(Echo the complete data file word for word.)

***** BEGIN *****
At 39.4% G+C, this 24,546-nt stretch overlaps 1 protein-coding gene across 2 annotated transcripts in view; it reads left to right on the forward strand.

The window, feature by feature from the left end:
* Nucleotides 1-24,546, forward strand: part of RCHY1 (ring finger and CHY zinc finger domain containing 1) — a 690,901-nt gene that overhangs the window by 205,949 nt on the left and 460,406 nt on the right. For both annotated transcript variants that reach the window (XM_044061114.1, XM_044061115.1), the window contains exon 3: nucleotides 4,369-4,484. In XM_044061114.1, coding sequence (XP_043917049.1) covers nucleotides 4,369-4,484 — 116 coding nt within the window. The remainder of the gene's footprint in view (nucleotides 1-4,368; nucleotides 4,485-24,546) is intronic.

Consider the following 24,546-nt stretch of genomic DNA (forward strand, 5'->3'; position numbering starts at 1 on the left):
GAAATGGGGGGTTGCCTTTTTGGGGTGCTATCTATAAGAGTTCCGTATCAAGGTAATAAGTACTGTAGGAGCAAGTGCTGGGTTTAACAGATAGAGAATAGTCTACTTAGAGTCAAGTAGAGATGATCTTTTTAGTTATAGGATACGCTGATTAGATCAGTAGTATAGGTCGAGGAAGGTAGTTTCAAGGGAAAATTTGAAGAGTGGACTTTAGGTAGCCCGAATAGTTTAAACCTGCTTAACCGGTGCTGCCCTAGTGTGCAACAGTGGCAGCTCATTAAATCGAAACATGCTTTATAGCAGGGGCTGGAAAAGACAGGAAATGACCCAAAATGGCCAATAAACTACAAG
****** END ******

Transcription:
At 39.4% G+C, this 24,546-nt stretch overlaps 1 protein-coding gene across 2 annotated transcripts in view; it reads left to right on the forward strand.

The window, feature by feature from the left end:
* Nucleotides 1-24,546, forward strand: part of RCHY1 (ring finger and CHY zinc finger domain containing 1) — a 690,901-nt gene that overhangs the window by 205,949 nt on the left and 460,406 nt on the right. For both annotated transcript variants that reach the window (XM_044061114.1, XM_044061115.1), the window contains exon 3: nucleotides 4,369-4,484. In XM_044061114.1, coding sequence (XP_043917049.1) covers nucleotides 4,369-4,484 — 116 coding nt within the window. The remainder of the gene's footprint in view (nucleotides 1-4,368; nucleotides 4,485-24,546) is intronic.

Consider the following 24,546-nt stretch of genomic DNA (forward strand, 5'->3'; position numbering starts at 1 on the left):
GAAATGGGGGGTTGCCTTTTTGGGGTGCTATCTATAAGAGTTCCGTATCAAGGTAATAAGTACTGTAGGAGCAAGTGCTGGGTTTAACAGATAGAGAATAGTCTACTTAGAGTCAAGTAGAGATGATCTTTTTAGTTATAGGATACGCTGATTAGATCAGTAGTATAGGTCGAGGAAGGTAGTTTCAAGGGAAAATTTGAAGAGTGGACTTTAGGTAGCCCGAATAGTTTAAACCTGCTTAACCGGTGCTGCCCTAGTGTGCAACAGTGGCAGCTCATTAAATCGAAACATGCTTTATAGCAGGGGCTGGAAAAGACAGGAAATGACCCAAAATGGCCAATAAACTACAAG